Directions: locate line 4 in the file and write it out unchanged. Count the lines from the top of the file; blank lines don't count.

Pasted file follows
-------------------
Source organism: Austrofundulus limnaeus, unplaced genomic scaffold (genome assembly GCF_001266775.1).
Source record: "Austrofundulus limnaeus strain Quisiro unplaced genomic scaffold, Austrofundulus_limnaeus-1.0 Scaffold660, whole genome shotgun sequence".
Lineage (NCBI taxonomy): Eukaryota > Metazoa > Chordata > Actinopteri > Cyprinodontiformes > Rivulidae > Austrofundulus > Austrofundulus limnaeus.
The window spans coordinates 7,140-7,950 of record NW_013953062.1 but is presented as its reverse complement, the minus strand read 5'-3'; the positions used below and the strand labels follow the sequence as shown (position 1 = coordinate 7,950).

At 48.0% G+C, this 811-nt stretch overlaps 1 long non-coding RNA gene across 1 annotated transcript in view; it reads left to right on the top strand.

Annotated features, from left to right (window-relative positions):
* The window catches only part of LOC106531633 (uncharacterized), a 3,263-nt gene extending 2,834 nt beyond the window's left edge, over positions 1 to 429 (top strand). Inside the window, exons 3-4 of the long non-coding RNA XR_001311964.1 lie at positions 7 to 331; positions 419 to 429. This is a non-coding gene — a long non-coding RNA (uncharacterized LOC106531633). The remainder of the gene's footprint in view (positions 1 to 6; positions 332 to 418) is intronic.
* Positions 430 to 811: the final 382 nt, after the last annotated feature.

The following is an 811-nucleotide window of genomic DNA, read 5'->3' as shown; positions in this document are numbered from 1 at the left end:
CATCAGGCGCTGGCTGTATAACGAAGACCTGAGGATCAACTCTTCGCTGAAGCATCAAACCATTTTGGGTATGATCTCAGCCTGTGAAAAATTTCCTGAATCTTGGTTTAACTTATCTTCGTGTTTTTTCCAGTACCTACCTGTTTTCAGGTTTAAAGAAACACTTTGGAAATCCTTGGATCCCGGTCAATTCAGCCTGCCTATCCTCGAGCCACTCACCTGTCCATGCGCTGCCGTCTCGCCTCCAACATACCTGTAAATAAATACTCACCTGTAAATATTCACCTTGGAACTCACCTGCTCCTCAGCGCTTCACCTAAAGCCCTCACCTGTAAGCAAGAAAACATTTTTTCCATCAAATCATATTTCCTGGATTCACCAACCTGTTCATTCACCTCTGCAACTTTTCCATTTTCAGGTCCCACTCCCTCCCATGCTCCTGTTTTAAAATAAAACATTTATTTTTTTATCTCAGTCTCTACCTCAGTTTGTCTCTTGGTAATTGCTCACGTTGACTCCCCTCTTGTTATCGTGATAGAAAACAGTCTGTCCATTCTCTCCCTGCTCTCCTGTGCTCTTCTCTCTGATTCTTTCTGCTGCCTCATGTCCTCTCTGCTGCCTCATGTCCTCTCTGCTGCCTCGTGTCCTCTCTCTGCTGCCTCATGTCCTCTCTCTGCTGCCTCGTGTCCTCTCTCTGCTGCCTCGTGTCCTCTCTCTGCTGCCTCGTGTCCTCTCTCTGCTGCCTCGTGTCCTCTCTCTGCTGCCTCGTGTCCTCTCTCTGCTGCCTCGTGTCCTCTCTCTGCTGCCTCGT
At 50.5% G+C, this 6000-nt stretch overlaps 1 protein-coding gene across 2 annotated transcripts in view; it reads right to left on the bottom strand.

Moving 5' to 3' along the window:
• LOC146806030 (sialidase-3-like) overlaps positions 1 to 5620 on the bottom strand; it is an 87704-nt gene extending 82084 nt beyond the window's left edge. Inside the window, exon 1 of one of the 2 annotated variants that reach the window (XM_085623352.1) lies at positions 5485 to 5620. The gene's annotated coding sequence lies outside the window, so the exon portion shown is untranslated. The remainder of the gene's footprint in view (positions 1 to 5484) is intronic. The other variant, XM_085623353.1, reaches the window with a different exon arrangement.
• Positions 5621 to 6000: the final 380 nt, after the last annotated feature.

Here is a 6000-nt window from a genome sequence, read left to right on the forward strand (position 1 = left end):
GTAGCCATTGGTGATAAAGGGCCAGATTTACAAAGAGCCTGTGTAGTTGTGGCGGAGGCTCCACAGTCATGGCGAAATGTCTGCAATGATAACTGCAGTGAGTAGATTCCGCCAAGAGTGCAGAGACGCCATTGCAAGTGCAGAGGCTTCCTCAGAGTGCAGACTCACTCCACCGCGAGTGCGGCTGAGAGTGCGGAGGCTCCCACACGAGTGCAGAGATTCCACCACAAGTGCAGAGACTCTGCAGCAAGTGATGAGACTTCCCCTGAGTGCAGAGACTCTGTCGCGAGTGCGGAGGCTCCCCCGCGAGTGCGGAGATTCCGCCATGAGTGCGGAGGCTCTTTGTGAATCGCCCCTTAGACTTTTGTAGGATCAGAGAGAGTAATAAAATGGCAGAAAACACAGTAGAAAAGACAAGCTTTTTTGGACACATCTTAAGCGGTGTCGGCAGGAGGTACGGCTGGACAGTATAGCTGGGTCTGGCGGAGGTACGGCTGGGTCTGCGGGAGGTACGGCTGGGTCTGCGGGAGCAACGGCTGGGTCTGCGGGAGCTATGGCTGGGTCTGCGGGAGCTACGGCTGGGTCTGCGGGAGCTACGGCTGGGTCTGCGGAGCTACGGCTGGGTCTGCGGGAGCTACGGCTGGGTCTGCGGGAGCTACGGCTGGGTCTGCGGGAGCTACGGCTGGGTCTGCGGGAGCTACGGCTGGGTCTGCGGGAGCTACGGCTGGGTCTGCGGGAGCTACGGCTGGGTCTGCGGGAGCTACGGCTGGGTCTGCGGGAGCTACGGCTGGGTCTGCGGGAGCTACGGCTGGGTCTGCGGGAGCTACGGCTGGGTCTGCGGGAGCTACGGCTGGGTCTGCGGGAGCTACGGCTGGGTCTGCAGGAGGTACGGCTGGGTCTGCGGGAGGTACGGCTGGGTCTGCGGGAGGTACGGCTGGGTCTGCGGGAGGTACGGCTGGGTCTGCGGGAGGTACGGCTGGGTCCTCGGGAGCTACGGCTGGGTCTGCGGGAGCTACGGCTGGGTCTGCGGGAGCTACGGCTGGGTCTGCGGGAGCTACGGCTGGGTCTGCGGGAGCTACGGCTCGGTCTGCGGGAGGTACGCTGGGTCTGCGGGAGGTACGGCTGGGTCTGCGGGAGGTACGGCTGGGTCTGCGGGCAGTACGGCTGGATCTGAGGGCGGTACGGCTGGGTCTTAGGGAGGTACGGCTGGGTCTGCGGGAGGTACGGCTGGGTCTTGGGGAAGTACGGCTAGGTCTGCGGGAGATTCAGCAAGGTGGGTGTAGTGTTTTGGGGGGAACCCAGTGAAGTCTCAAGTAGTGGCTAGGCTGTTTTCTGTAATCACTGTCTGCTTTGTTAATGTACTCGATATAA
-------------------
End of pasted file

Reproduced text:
The window spans coordinates 7,140-7,950 of record NW_013953062.1 but is presented as its reverse complement, the minus strand read 5'-3'; the positions used below and the strand labels follow the sequence as shown (position 1 = coordinate 7,950).